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FAA signals it won't intervene in Charlotte airport dispute
CHARLOTTE, N.C. (AP) -- The Federal Aviation Administration has signaled that it won't intervene in a dispute over control of Charlotte-Douglas International Airport.
According to The Charlotte Observer (http://bit.ly/28L0eGT), the FAA this month updated its policy on disputed management changes at public airports. The move means Charlotte will remain in control of the airport.
In a document published June 6, the FAA said it will accept management change requests only if there is a legal resolution of any dispute over control.
"Seeking to change an airport's ownership, sponsorship, governance, or operations is a local decision," the FAA said. "The state or local government must file an application for FAA approval of such a change."
The FAA said it published the notice in an effort to "to clarify FAA's legal authority and policy regarding changes of sponsorship at federally-obligated, publicly-owned airports."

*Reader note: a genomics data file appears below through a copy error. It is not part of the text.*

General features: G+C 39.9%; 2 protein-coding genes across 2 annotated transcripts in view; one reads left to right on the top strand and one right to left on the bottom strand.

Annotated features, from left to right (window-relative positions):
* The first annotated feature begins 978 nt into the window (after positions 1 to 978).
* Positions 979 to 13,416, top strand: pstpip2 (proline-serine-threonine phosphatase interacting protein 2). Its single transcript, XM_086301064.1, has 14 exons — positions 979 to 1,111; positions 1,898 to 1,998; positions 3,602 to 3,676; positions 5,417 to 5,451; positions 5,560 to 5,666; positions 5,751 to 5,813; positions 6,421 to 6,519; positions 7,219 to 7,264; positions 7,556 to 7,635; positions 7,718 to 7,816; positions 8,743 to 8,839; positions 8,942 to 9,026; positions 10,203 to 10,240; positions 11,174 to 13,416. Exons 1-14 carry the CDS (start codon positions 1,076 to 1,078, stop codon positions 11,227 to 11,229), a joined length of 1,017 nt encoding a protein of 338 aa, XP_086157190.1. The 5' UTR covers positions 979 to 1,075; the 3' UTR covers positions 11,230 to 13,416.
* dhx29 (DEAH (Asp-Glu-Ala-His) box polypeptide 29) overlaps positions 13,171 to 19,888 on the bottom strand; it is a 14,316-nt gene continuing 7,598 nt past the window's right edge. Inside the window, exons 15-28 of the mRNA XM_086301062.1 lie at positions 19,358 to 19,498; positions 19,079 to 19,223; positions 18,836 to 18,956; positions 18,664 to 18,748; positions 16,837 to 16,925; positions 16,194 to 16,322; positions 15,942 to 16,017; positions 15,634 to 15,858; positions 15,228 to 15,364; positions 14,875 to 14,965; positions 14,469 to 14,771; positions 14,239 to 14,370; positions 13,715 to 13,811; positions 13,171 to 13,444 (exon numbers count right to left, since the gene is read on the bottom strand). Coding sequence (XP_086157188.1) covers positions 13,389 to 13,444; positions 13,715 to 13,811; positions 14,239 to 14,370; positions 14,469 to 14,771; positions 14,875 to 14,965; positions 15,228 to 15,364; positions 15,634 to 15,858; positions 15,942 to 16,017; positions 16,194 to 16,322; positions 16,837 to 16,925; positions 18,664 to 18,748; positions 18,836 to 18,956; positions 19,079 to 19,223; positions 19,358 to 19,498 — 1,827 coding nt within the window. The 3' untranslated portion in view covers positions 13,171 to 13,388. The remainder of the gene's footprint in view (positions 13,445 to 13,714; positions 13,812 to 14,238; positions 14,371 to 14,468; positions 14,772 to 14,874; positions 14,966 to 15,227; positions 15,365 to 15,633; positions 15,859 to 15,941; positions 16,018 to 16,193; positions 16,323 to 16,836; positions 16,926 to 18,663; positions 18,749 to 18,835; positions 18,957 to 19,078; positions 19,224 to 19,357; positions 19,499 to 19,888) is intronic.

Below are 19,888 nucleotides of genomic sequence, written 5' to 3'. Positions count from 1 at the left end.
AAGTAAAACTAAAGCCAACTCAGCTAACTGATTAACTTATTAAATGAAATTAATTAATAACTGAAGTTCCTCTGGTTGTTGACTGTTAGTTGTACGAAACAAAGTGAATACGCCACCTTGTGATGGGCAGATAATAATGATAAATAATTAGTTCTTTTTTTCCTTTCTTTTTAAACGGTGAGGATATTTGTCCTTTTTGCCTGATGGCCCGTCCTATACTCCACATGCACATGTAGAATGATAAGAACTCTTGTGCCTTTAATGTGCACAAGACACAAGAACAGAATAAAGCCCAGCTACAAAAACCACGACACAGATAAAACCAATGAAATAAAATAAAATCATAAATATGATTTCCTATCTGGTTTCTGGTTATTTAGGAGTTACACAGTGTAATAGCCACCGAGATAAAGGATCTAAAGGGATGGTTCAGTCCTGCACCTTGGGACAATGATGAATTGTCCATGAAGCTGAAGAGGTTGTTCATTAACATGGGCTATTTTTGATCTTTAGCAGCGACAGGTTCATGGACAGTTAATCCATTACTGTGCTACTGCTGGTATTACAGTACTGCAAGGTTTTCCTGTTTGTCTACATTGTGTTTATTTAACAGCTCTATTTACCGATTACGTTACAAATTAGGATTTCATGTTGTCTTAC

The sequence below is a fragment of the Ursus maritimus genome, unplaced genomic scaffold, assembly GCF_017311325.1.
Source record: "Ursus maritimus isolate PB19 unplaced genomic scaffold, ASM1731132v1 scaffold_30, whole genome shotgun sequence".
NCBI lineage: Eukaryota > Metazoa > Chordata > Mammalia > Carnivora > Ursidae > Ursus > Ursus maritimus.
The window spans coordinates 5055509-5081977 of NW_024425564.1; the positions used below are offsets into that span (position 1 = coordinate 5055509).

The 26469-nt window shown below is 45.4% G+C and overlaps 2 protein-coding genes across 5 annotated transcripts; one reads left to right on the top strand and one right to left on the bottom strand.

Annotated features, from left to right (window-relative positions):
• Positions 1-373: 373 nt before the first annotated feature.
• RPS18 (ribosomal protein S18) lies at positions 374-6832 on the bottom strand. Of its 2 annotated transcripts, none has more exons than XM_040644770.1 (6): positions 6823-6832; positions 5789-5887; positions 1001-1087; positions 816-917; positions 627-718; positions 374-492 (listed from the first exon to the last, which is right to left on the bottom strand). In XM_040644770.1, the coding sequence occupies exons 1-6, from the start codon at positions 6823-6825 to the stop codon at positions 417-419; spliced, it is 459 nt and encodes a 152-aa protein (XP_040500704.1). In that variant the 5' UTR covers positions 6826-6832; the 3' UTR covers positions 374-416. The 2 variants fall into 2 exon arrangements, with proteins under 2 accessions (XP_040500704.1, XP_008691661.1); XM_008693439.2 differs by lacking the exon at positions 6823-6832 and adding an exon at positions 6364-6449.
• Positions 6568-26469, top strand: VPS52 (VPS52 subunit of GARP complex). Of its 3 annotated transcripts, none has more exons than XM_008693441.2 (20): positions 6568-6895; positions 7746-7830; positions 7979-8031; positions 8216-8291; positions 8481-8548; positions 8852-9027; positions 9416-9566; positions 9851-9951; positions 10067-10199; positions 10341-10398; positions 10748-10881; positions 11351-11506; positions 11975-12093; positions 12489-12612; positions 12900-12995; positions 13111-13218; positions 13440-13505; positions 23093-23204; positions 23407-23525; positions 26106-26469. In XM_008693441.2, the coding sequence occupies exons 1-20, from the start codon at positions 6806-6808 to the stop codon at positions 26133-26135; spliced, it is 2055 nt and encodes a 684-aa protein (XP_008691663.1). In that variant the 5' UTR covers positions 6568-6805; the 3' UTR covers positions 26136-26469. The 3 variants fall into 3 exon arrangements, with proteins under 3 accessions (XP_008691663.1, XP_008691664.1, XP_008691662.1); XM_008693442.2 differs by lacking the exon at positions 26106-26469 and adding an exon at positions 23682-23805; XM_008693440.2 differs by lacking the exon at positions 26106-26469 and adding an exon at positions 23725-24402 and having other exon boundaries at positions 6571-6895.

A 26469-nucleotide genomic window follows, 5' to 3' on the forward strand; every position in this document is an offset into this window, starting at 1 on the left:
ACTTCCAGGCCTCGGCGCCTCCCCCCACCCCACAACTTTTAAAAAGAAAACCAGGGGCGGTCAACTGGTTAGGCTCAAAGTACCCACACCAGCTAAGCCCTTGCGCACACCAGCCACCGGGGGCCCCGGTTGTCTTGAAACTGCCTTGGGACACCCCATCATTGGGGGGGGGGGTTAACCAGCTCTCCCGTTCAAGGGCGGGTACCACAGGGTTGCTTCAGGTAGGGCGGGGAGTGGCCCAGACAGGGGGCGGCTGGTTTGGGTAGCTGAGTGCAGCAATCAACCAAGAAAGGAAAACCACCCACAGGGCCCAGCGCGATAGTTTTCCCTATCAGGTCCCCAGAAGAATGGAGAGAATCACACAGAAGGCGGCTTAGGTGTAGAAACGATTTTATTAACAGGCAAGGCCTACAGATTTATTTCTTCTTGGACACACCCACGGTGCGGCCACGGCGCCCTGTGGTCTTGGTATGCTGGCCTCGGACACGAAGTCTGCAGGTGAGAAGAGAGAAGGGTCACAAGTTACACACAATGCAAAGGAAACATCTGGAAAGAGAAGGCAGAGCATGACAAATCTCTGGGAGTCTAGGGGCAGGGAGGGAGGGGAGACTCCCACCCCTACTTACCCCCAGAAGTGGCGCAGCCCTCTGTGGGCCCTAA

City and state officials have been involved in a dispute over management of the airport since 2013 when state lawmakers passed a bill creating a new commission to oversee the airport.
Republican lawmakers said the move was needed to protect the airport from meddling by the city. Charlotte officials called the move a power grab.
The city filed a lawsuit to stop the commission from taking over, and in October 2014, a judge issued a permanent injunction blocking the commission from operating the airport, leaving the city in charge.
The FAA is overseen by U.S. Transportation Secretary and former Charlotte Mayor Anthony Foxx, who opposed state takeover of control of airport.
Information from: The Charlotte Observer, http://www.charlotteobserver.com